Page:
A few years or so ago there was a project that distributed small very low cost telescopes (perhaps around US$20). What was the name of (and links to) that project?


1 Answer 1


If you're interested in a low cost, but usable telescope that provides decent performance, look into the Galileoscope.


It provides 50 mm (2 in) of aperture, at a focal length of 500 mm - so it's an f/10 instrument.

The kit is very easy to assemble, and instructions are provided on the Internet in great detail. Even kids can assemble it, with some supervision.

The objective lens (the primary optics) is an achromat doublet - it's made of two actual lenses combined to reduce chromatic aberration. I was impressed by the quality of that lens, at least when compared to its price - it seems to work as well as optics in instruments that cost several times more. This is one of the main reasons why I recommend this instrument to beginners.

It uses standard 1.25" eyepieces. That means you can either use the eyepieces that come with the kit, or you could borrow any 1.25" eyepiece from another telescope and just use it. This is rare in an instrument this size.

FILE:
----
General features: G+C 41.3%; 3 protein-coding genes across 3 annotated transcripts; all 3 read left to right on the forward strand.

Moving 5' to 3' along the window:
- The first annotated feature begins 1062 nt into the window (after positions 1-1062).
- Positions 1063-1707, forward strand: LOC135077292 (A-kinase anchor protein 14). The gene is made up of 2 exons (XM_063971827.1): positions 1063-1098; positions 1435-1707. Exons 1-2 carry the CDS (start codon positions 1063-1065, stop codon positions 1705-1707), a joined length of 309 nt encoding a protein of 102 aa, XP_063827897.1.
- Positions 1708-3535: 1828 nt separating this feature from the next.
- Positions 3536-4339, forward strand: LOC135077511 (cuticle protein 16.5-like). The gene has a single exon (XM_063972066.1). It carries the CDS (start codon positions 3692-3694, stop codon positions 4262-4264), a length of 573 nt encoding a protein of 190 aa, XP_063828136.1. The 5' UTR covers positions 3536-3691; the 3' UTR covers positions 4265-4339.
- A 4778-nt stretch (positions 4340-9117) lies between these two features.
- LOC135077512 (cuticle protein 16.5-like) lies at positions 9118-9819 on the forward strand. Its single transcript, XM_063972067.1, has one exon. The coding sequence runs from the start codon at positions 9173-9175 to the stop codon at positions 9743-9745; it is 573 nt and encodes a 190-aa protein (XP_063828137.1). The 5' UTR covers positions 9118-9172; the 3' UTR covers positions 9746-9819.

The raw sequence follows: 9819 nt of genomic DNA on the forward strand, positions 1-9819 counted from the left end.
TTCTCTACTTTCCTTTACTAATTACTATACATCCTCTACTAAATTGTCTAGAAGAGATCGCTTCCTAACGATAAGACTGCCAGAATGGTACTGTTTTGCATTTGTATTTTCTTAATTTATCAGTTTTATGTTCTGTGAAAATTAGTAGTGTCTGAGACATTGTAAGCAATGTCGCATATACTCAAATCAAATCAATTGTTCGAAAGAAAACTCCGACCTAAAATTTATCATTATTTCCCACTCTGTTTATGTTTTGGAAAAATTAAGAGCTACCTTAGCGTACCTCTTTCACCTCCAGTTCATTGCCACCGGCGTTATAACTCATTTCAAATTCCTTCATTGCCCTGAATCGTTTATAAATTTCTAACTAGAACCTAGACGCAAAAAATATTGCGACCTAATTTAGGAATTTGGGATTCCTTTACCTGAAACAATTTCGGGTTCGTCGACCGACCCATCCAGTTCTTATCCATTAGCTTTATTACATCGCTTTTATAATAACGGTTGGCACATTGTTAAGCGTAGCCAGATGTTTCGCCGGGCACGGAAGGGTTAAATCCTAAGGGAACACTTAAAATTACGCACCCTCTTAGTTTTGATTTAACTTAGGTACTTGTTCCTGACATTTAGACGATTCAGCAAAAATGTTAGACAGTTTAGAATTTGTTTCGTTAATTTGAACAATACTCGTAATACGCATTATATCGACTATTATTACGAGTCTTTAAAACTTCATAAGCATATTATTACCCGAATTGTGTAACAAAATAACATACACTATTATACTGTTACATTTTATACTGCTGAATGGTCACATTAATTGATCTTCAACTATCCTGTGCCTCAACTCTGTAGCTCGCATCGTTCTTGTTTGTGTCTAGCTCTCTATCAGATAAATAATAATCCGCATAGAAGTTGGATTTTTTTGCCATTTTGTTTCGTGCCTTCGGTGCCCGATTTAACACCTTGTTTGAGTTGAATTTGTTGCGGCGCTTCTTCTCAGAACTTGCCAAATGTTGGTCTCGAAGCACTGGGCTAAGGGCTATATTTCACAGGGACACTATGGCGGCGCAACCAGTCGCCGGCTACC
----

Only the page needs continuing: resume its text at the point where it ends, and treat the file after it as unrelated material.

The kit gives you the option to build either a galilean eyepiece, or a 2x barlow. My advice: don't bother with the galilean eyepiece; its field is far too narrow. Instead, build the 2x barlow.

There's another eyepiece in the kit, use it either alone or combined with the barlow.

In theory, the maximum magnification is 100x, but in practice things will get a bit difficult when you push magnification much over 50% of the max value. This is typical for many telescopes.

Important: Like any telescope used for astronomy, this scope will not work well if you just hold it with your hands. You must use some kind of mount. The scope comes with a standard mounting nut that fits any tripod used for photography or astronomy. Use the sturdiest, most rigid tripod you can find. Even a very little amount of wobble will make it very difficult for you to use the scope.

Alternatively, make and use a DIY mount such as this one (results will vary depending on skill and materials used):


At the very least, support one end of the telescope on a fixed, tall object such as a fence; this will make things a little better, but it's not a replacement for a true mount.

  • $\begingroup$ This was exactly the item I was trying to remember. At 6 for \$180 from that site (including shipping) or twice that amount (around \$60 each) from retailers it seems to make sense to buy them in quantity and donate or give as gifts any excess quantity. eBay is an option for purchasing them as well - prices there are all over the place, though. $\endgroup$ Aug 26, 2015 at 21:34

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